Caldwell v. Rendon et al

Filing 29

MEMORANDUM adopting 26 Report and Recommendation. Ordered that the civil action is dismissed with prejudice as frivolous and for failure to state a claim upon which relief may be granted. This dismissal is without prejudice to the Plaintiff's right to seek placement in safekeeping or protective custody at his current unit of assignment through any lawful means. Ordered that any and all motions which may be pending in this civil action are hereby denied. Signed by Judge Ron Clark on 6/13/2017. (bjc, )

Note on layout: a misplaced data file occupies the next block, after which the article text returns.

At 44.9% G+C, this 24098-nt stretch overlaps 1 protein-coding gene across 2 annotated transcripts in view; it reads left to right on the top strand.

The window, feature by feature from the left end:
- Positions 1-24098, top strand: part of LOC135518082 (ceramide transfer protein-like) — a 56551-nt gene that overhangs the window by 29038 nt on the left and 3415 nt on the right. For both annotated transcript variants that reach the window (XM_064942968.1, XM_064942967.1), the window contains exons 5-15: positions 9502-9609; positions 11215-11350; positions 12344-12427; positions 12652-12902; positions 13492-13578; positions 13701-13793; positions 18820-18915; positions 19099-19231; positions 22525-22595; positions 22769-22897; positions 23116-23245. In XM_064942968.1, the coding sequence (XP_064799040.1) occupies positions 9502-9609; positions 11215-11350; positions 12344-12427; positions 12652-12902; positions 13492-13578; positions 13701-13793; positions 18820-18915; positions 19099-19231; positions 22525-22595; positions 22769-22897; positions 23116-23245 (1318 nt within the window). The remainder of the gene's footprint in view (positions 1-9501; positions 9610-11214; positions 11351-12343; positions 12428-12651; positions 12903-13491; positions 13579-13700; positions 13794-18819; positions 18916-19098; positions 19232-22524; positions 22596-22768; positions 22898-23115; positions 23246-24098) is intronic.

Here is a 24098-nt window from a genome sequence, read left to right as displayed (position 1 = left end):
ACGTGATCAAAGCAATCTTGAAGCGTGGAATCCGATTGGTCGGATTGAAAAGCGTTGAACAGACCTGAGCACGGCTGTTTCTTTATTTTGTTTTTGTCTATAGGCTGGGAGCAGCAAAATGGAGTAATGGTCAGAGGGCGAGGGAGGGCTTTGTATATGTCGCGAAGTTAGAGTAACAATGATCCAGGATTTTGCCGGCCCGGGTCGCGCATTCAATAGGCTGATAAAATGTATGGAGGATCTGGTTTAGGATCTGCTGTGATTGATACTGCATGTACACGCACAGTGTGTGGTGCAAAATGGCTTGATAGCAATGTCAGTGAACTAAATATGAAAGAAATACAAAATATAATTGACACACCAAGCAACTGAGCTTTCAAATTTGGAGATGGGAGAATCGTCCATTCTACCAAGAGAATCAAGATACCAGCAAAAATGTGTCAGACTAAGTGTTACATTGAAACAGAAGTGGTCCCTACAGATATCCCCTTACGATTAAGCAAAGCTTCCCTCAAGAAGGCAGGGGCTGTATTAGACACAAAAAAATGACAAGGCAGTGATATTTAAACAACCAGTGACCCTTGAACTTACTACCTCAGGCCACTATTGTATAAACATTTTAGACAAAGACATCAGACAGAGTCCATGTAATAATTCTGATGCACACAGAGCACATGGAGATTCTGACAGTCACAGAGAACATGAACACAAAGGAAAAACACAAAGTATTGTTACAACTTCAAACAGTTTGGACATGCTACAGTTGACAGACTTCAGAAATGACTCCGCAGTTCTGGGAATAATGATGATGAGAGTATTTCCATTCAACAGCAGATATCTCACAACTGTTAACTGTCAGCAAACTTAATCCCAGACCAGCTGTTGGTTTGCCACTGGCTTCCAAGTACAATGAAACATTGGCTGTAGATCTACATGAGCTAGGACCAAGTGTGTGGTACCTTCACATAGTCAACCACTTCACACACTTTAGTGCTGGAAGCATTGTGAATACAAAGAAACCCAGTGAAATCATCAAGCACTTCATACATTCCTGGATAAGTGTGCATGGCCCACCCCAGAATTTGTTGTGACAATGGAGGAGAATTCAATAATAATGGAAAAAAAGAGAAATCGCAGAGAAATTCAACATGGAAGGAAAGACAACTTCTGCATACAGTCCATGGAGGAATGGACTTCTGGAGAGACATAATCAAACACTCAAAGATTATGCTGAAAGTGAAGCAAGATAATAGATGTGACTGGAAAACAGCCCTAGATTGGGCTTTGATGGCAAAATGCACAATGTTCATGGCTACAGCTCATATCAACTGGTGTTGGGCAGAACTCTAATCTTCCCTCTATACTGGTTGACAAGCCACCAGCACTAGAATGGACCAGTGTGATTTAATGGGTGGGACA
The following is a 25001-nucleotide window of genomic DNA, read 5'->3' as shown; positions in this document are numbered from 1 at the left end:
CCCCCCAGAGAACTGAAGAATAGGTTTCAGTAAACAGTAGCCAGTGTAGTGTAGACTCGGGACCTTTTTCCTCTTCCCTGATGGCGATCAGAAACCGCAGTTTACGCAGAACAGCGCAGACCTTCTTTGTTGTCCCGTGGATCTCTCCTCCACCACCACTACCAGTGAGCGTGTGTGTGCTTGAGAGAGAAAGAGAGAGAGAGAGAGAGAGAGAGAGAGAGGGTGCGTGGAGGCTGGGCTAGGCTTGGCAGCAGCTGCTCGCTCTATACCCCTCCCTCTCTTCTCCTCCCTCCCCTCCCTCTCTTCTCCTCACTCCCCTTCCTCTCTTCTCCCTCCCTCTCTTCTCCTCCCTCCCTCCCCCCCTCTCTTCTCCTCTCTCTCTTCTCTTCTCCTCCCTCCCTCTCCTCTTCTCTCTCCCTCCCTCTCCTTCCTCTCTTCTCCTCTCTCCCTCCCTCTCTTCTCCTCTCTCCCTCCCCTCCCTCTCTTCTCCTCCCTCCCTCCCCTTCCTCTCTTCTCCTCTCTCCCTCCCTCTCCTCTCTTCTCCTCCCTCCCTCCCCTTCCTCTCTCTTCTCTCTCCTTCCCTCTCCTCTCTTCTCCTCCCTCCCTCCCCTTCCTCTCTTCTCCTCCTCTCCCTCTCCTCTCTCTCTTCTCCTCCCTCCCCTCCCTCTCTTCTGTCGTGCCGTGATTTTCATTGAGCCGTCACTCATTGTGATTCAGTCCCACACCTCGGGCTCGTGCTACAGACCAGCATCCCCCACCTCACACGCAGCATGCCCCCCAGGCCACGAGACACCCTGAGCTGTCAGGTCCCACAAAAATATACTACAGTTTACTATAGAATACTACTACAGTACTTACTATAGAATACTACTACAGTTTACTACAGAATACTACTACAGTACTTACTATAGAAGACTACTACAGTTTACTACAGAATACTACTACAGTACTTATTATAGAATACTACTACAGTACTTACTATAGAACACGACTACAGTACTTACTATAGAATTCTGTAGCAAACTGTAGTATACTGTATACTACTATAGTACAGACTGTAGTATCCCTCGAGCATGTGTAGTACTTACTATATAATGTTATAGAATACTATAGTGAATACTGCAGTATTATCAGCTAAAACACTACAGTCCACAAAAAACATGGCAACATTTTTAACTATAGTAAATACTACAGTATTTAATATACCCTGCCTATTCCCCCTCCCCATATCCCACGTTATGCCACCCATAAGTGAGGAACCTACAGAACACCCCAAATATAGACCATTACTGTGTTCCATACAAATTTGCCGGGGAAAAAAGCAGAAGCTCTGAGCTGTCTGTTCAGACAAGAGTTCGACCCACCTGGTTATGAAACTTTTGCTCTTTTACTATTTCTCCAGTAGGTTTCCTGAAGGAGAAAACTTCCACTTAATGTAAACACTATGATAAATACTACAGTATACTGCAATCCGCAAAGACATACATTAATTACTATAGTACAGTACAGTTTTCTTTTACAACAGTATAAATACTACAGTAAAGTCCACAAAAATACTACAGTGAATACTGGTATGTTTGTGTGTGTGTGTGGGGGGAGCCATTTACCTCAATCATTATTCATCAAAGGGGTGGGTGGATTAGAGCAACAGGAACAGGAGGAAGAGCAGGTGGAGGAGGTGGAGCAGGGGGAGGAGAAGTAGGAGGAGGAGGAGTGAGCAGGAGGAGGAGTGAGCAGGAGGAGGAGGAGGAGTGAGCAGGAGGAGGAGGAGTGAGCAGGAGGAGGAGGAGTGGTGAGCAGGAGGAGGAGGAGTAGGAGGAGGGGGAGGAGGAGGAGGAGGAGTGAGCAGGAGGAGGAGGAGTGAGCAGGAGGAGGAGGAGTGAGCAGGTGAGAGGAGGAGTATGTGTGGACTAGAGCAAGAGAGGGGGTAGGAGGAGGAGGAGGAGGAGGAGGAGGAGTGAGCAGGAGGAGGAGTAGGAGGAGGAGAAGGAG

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IN THE UNITED STATES DISTRICT COURT FOR THE EASTERN DISTRICT OF TEXAS TYLER DIVISION RONALD TROY CALDWELL § v. § MARICELA RENDON, ET AL. § CIVIL ACTION NO. 6:15cv378 MEMORANDUM ADOPTING REPORT AND RECOMMENDATION OF THE UNITED STATES MAGISTRATE JUDGE AND ENTERING FINAL JUDGMENT The Plaintiff Ronald Caldwell, an inmate of the Texas Department of Criminal Justice, Correctional Institutions Division proceeding pro se, filed this civil rights lawsuit under 42 U.S.C. §1983 complaining of alleged violations of his constitutional rights. This Court referred the case to the United States Magistrate Judge pursuant to 28 U.S.C. §636(b)(1) and (3) and the Amended Order for the Adoption of Local Rules for the Assignment of Duties to United States Magistrate Judges. The named Defendants are Safe Prisons Officer Sgt. Maricela Rendon, Warden Edgar Baker, and Chief of Classification Mark Sandlin, all of whom are TDCJ-CID officials at the Michael Unit. I. Background Caldwell states that he was released from prison in 2000, but returned in 2008 on a new charge. During his prior incarceration, Caldwell states that he had been a victim of repeated assaults on different prison units. Many of these assaults were gang-related, although he did not know this at the time. When he sought help from prison officials, some of the gang members were locked up in segregation. As a result, Caldwell states that a contract was put out on his life. After being transferred from unit to unit, Caldwell states that he went into depression and acted out by assaulting officers so that he could be placed in administrative segregation for his own 1 protection. In 1998, he was released from administrative segregation at the Michael Unit and placed into a custody status called safekeeping.1 He remained in safekeeping until his release in 2000. After he returned to prison in 2008, Caldwell states he was sent to the Price Daniel Unit and immediately asked to be put in safekeeping. Instead, he was transferred to the Neal Unit. He filed a grievance there claiming his life was in danger. While he was waiting for a response to the grievance, Caldwell ran into a known enemy. The Neal Unit officials recommended a unit transfer and Caldwell was sent to the Michael Unit in June of 2009, where the same problems he had faced prior to his release in 2000 arose again. Caldwell states that he has been trying to get put back in safekeeping because his name is still “on the radar.” When he arrived at the Michael Unit, the Defendants did not listen to him and refused to put him back in safekeeping. As a result, Caldwell asserts that he went back into depression and began assaulting officers again to be placed in administrative segregation. He remains in segregation because he keeps getting disciplinary cases in order to keep from returning to general population. Caldwell filed grievance no. 2015071659 on January 6, 2015, asking to be put back into safekeeping upon his release from administrative segregation. The response stated that he is currently housed in administrative segregation and in the event he is released from segregation, his request for safekeeping will be addressed at that time. The Magistrate Judge ordered prison officials to provide a Martinez Report, consisting of Caldwell’s medical, grievance, and classification records, along with any other records, incident reports, or investigations concerning his claims. See Martinez v. Aaron, 570 F.2d 317, 319 (10th 1 The Fifth Circuit has explained that safekeeping is “a housing status that separates vulnerable individuals from more aggressive offenders. According to Texas Department of Criminal Justice regulations, safekeeping is indicated when an inmate is at risk of victimization, has enemies in the population, has a history of homosexuality, or possesses other characteristics that mark the offender as vulnerable to predation.” Lyon v. Buentello, 135 F.App’x 697, 2005 U.S. App. LEXIS 11944, 2005 WL 1444358 (5th Cir., June 21, 2005). 2 Cir. 1978); Parker v. Carpenter, 978 F.2d 190, 191-92 n.2 (5th Cir. 1992). Caldwell was provided with a copy of the Martinez Report and filed a response to it. II. The Report of the Magistrate Judge After review of the pleadings, the Martinez Report, and Caldwell’s response, the Magistrate Judge issued a Report recommending that Caldwell’s lawsuit be dismissed. The Magistrate Judge observed that the medical records included in the Martinez Report did not show any injuries or harm resulting from assault by any other prisoners. Caldwell saw medical personnel on a number of occasions but never complained of injuries as a result of being assaulted, nor did he tell mental health personnel that his life was in danger. On April 8, 2015, an administrative segregation mental health assessment was conducted, at which Caldwell voiced no mental health concerns or areas of need. He stated that he was not feeling pressured or threatened by others. Caldwell also denied feeling pressured or threatened by others in assessments on January 12, 2015 and November 10, 2014. Caldwell’s classification records showed that four Offender Protection Investigations have been conducted concerning his claims that he was in danger. No evidence was found showing he was in danger and he was advised that he could request safekeeping upon his release from administrative segregation. The Magistrate Judge determined upon review of the pleadings and records that Caldwell failed to show he was the victim of deliberate indifference to his safety. Caldwell’s complaints of danger were investigated, but these investigations did not turn up any evidence that he was in immediate danger. He told prison officials on multiple occasions that he did not believe he was in danger and that he did not feel pressured or threatened. He is assigned to administrative segregation, where he is housed by himself and is escorted by officers whenever he leaves his cell, providing him with a substantial measure of safety. See Kidd v. Thaler, et al., civil action no. 9:11cv18, 2011 U.S. Dist. LEXIS 150494, 2011 WL 6714527 (E.D.Tex., August 26, 2011), Report adopted at 2011 U.S. Dist. LEXIS 146674, 2011 WL 6713728 (E.D.Tex., December 21, 2011) (inmate in administrative 3 segregation was not in imminent danger of serious physical injury because of the high security nature of the housing area), citing Garner v. Martinez, civil action no. 2:06cv266, 2005 U.S. Dist. LEXIS 33988, 2005 WL 2206203 (S.D.Tex., September 12, 2005, Report adopted at 2005 U.S. Dist. LEXIS 49436 (S.D.Tex., November 2, 2005, appeal dismissed) (describing administrative segregation as “perhaps the safest housing assignment at the unit”). The Magistrate Judge thus determined that Caldwell failed to show that the Defendants knew of and disregarded an excessive risk to his health or safety, citing Neals v. Norwood, 59 F.3d 530, 533 (5th Cir. 1995), and Johnson v. Johnson, 385 F.3d 503, 515 (5th Cir. 2004). The Magistrate Judge further concluded that Caldwell lacked a protectable liberty or property interest in his classification status and his disagreement with this status does not amount to a constitutional violation. To the extent Caldwell complained of the refusal to place him in safekeeping when he arrived at the Michael Unit in June of 2009, the Magistrate Judge determined that this claim was barred by the statute of limitations. The Magistrate Judge also concluded that to the extent Caldwell sought injunctive relief, his claim was moot because he has now been transferred to the Connally Unit and is no longer at the Michael Unit. The Magistrate Judge therefore recommended that Caldwell’s lawsuit be dismissed as frivolous or for failure to state a claim upon which relief may be granted. III. Caldwell’s Objections to the Report In his objections, Caldwell states that he was in the process of being transferred to the Allred Unit when the Report issued, and he did not receive the Report in a timely manner. He also sent in a motion for reconsideration of the denial of appointment of counsel after he arrived at his new unit on April 24, 2017, because he was unaware of the Report at that time. Instead, Caldwell states that he received the Report on May 8, 2017. Caldwell states that he disagrees with the Magistrate Judge’s recommendation and that he provided evidence to the Court in the form of three color photographs showing injuries he sustained 4 from an alleged assault. Caldwell concedes that the photographs are undated, but contends “just because the photos are undated does not mean the assaults didn’t take place in TDCJ when it could have been prevented by placing Plaintiff into safekeeping status.” He states that he is only asking to be placed back into safekeeping and promises to drop his demand for monetary damages if he is placed into safekeeping or protective custody. IV. Discussion Although Caldwell offers undated photographs purporting to show injuries, he offers nothing to show how or when the injuries in the photographs occurred, or even if they happened at the Michael Unit. As the Magistrate Judge observed, Caldwell’s medical records do not show that he ever complained of injuries resulting from assaults by other prisoners, but Caldwell does acknowledge that he assaulted guards in an effort to be placed into administrative segregation. These undated photographs, lacking any context whatsoever, fail to show that any of the named Defendants have been deliberately indifferent to his safety. The Magistrate Judge correctly determined that Caldwell failed to show any of the named defendants were aware of facts from which the inference could be drawn that a substantial risk of serious harm existed or that they did in fact draw this inference. As such, Caldwell’s deliberate indifference claim lacks merit. Neals, 59 F.3d at 533. Caldwell also failed to show that his disagreement with his classification status amounts to a constitutional claim. See Wilson v. Budney, 976 F.2d 957 (5th Cir. 1992) (prisoners lack a protectable liberty or property interest in their custodial classification and a prisoner’s disagreement with a classification is insufficient to establish a constitutional violation). Nor has he shown the exceptional circumstances necessary to justify appointment of counsel. Ulmer v. Chancellor, 691 F.2d 209, 212 (5th Cir. 1982). His objections are without merit. V. Conclusion The Court has conducted a careful de novo review of those portions of the Magistrate Judge’s proposed findings and recommendations to which the Plaintiff objected. See 28 U.S.C. §636(b)(1) 5 (District Judge shall “make a de novo determination of those portions of the report or specified proposed findings or recommendations to which objection is made.”) Upon such de novo review, the Court has determined the Report of the Magistrate Judge is correct and the Plaintiff’s objections are without merit. It is accordingly ORDERED that the Plaintiff’s objections are overruled and the Report of the Magistrate Judge (docket no. 26) is ADOPTED as the opinion of the District Court. It is further ORDERED that the above-styled civil action is DISMISSED WITH PREJUDICE as frivolous and for failure to state a claim upon which relief may be granted. This dismissal is without prejudice to the Plaintiff’s right to seek placement in safekeeping or protective custody at his current unit of assignment through any lawful means. It is further ORDERED that any and all motions which may be pending in this civil action are hereby DENIED. So ORDERED and SIGNED this 13 day of June, 2017. ___________________________________ Ron Clark, United States District Judge 6